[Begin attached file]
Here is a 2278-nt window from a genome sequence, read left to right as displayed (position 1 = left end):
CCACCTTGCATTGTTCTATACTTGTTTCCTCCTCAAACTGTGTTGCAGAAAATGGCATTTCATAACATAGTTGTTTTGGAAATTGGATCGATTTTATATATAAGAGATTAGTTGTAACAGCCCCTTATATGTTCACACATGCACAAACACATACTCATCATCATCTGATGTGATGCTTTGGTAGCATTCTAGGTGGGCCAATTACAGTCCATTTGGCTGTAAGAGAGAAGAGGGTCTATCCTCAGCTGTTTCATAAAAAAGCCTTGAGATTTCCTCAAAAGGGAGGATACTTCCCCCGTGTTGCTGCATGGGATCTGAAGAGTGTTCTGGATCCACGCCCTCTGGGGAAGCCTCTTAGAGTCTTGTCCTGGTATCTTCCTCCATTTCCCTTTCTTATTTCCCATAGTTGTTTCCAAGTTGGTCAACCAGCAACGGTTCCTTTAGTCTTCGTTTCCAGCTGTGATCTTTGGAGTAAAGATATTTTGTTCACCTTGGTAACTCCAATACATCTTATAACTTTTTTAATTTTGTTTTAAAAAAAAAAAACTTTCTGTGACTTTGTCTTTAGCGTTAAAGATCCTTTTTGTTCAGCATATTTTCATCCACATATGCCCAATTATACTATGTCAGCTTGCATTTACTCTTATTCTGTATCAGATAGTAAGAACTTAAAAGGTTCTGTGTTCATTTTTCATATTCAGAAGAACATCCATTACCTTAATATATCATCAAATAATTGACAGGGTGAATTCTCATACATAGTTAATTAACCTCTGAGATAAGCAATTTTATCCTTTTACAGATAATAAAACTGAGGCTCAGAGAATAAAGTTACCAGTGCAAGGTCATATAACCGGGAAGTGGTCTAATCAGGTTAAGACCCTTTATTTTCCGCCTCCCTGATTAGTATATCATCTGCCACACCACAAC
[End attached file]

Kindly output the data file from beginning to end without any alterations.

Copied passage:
Here is a 2278-nt window from a genome sequence, read left to right as displayed (position 1 = left end):
CCACCTTGCATTGTTCTATACTTGTTTCCTCCTCAAACTGTGTTGCAGAAAATGGCATTTCATAACATAGTTGTTTTGGAAATTGGATCGATTTTATATATAAGAGATTAGTTGTAACAGCCCCTTATATGTTCACACATGCACAAACACATACTCATCATCATCTGATGTGATGCTTTGGTAGCATTCTAGGTGGGCCAATTACAGTCCATTTGGCTGTAAGAGAGAAGAGGGTCTATCCTCAGCTGTTTCATAAAAAAGCCTTGAGATTTCCTCAAAAGGGAGGATACTTCCCCCGTGTTGCTGCATGGGATCTGAAGAGTGTTCTGGATCCACGCCCTCTGGGGAAGCCTCTTAGAGTCTTGTCCTGGTATCTTCCTCCATTTCCCTTTCTTATTTCCCATAGTTGTTTCCAAGTTGGTCAACCAGCAACGGTTCCTTTAGTCTTCGTTTCCAGCTGTGATCTTTGGAGTAAAGATATTTTGTTCACCTTGGTAACTCCAATACATCTTATAACTTTTTTAATTTTGTTTTAAAAAAAAAAAACTTTCTGTGACTTTGTCTTTAGCGTTAAAGATCCTTTTTGTTCAGCATATTTTCATCCACATATGCCCAATTATACTATGTCAGCTTGCATTTACTCTTATTCTGTATCAGATAGTAAGAACTTAAAAGGTTCTGTGTTCATTTTTCATATTCAGAAGAACATCCATTACCTTAATATATCATCAAATAATTGACAGGGTGAATTCTCATACATAGTTAATTAACCTCTGAGATAAGCAATTTTATCCTTTTACAGATAATAAAACTGAGGCTCAGAGAATAAAGTTACCAGTGCAAGGTCATATAACCGGGAAGTGGTCTAATCAGGTTAAGACCCTTTATTTTCCGCCTCCCTGATTAGTATATCATCTGCCACACCACAAC